Antwerpen – Carmelus Antverpiensis

by Antoon Sanderus, Renier Blockhuyzen


Date of first edition:  1726-1727, engraved by Blockhuysen

Date of this map: 1726-1727

Dimensions (not including margins): 47 x 36,4 cm

Dimensions (including margins): 55,5 x 46 cm

Condition: Very good. Sharp copper engraving on strong paper. Wide margins (in passe-partout).  Centre fold as published. Originally colored.

Condition rating: A

From: Chorographia Sacra Brabantiae, (first published 1659), Sanderus; published in 1726 by Blockhuysen


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Carmel in Antwerp

On November 6, 1612, Mother Anna of Saint Bartholomew, a close collaborator and confidante of Teresa van Avila, took up residence in a house in the Saint James parish in Antwerp together with three fellow sisters.
The day of their arrival, the Blessed Sacrament was placed and the first Mass was said. In 1615 the land was bought on the ROSIER where there were a few small houses with an orchard.
The original deeds, granting permission in 1615 for the foundation of the new monastery on the ROSIER by the Archdukes, the Bishop and the City, are kept in the monastery archives. The Archdukes Albrecht and Isabella laid the foundation stone of the primitive and small Carmel Church of Antwerp on 15 August 1615. It should be noted, however, that the deeds of the monastery show that the church and monastery are simultaneously consecrated to the meanwhile beatified Teresa of Jesus (Avila) and to St. Joseph. Teresia was beatified on April 24, 1614.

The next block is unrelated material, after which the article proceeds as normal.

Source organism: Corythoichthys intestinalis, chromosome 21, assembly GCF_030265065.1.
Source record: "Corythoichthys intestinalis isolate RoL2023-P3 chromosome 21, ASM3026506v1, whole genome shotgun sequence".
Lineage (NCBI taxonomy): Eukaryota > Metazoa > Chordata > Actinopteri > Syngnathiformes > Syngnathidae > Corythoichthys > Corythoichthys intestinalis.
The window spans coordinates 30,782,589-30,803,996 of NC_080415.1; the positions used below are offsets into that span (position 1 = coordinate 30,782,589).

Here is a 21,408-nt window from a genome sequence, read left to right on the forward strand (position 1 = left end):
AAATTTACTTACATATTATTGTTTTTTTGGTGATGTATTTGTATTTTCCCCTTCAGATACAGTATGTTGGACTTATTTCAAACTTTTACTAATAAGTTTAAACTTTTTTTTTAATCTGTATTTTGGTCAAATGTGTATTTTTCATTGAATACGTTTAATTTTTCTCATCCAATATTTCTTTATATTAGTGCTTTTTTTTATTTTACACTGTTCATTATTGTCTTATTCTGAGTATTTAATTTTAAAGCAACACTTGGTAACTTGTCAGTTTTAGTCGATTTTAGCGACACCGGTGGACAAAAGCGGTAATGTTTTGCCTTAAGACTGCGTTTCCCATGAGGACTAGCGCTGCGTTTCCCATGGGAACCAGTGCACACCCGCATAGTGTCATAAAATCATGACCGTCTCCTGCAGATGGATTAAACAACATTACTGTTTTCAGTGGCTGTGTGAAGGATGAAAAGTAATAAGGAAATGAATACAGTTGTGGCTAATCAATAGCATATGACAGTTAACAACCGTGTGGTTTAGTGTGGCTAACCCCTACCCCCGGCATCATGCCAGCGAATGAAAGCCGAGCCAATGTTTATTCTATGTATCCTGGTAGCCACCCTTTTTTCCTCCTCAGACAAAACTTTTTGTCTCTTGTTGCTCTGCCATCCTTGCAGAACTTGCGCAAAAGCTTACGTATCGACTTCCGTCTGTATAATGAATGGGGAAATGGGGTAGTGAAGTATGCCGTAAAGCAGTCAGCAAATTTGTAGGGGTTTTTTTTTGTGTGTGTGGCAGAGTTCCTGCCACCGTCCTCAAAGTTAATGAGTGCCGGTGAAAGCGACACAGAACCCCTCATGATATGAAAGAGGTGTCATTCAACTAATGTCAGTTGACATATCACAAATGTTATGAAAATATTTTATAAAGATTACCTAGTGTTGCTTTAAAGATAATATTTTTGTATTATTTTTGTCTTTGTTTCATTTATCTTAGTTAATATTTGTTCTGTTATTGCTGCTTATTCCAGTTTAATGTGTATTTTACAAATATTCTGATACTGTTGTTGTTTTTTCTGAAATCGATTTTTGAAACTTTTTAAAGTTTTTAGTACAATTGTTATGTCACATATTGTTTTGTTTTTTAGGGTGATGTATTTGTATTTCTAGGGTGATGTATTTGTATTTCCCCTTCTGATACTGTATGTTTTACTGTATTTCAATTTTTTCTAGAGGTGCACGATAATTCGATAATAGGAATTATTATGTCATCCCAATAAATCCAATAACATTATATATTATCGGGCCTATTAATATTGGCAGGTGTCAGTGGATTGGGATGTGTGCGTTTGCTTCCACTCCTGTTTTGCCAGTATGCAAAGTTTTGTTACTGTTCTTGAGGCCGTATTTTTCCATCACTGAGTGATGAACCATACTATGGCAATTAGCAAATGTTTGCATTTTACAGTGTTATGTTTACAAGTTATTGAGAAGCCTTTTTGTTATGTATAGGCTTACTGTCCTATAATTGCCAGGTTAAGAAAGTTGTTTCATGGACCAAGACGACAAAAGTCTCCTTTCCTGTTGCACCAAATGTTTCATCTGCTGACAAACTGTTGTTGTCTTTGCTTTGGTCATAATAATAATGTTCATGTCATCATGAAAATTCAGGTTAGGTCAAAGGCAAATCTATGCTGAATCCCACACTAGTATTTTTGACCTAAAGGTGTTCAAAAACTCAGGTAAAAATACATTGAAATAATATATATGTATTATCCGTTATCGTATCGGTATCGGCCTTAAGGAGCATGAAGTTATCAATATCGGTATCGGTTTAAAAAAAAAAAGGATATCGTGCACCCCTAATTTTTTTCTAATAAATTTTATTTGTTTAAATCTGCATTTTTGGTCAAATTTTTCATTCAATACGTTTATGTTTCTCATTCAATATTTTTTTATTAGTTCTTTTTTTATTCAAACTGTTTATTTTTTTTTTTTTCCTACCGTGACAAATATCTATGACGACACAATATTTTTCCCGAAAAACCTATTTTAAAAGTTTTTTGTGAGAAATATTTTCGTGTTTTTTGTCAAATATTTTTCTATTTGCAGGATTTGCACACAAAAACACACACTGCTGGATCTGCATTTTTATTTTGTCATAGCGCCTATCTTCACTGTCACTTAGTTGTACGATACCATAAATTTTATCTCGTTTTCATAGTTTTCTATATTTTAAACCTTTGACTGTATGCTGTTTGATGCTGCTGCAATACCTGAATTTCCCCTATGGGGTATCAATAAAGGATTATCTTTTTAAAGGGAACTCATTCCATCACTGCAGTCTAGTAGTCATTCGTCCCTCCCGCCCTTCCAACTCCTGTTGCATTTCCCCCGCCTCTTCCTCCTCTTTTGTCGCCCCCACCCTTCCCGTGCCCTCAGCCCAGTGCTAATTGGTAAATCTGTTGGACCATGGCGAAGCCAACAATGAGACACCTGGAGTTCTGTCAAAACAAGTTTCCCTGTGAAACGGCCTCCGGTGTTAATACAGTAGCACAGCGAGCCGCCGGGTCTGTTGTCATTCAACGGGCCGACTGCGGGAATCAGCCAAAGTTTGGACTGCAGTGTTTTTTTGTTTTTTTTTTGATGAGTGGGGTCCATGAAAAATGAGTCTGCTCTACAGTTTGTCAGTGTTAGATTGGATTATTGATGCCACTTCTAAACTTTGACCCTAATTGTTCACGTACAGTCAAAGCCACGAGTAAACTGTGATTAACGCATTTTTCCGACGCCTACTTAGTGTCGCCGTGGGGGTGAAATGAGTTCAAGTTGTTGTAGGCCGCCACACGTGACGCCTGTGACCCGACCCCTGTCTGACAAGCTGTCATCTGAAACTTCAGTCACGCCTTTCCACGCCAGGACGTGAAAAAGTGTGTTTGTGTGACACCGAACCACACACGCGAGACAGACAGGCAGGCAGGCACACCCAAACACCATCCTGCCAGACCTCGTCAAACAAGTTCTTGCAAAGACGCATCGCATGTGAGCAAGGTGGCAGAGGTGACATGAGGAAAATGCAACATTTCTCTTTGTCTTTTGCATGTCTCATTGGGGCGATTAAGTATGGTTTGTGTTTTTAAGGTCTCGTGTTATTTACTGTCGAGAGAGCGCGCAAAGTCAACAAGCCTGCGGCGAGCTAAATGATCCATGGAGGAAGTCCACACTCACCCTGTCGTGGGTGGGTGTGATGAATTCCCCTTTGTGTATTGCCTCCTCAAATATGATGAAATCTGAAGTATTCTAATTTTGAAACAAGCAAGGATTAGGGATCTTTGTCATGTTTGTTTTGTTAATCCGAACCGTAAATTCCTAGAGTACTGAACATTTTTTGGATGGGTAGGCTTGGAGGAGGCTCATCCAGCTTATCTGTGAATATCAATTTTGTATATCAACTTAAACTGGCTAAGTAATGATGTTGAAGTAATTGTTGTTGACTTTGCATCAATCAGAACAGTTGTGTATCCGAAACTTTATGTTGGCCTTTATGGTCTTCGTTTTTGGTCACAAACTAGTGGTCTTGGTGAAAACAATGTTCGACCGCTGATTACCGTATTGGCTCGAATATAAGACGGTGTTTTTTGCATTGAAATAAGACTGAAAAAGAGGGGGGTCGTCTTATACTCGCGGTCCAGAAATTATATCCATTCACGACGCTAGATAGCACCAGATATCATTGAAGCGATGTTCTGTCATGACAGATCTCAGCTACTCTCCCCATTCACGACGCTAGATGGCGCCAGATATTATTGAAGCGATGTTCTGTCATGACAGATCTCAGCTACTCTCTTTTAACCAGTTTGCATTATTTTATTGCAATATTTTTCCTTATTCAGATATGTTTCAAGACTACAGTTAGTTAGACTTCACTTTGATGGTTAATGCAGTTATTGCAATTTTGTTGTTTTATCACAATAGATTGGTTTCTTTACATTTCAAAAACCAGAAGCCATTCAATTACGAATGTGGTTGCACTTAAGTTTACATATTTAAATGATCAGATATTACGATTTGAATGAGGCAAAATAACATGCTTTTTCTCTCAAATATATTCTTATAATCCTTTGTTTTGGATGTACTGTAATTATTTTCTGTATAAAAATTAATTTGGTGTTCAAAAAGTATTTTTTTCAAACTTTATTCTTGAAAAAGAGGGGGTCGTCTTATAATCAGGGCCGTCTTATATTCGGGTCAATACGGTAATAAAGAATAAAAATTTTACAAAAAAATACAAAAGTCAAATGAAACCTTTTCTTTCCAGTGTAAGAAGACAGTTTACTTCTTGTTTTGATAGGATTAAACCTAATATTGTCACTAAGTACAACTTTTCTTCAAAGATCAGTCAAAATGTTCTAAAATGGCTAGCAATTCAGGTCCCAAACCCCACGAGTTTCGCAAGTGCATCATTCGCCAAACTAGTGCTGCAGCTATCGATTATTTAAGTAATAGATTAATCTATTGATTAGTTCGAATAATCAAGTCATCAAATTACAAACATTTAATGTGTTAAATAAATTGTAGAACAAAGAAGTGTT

On 7 June 1626 Mother Anna of Saint Bartholomew died in her monastery in Antwerp.

The date 1640-1645 on the castle gate refers to the construction of this wing, which adjoins the church, and which houses the speaking and reception area. After this, the construction of the street wing was started, the façade of which on the street side, together with the construction of ‘le quartier de dehors avec le frontespice du couvent‘, date from 1653. Here the imposing, blind cornice façade with its baroque entrance gate symbolizes the seclusion of this monastery, although the city council had expressly required not to build a blind street façade when it was approved in 1615.



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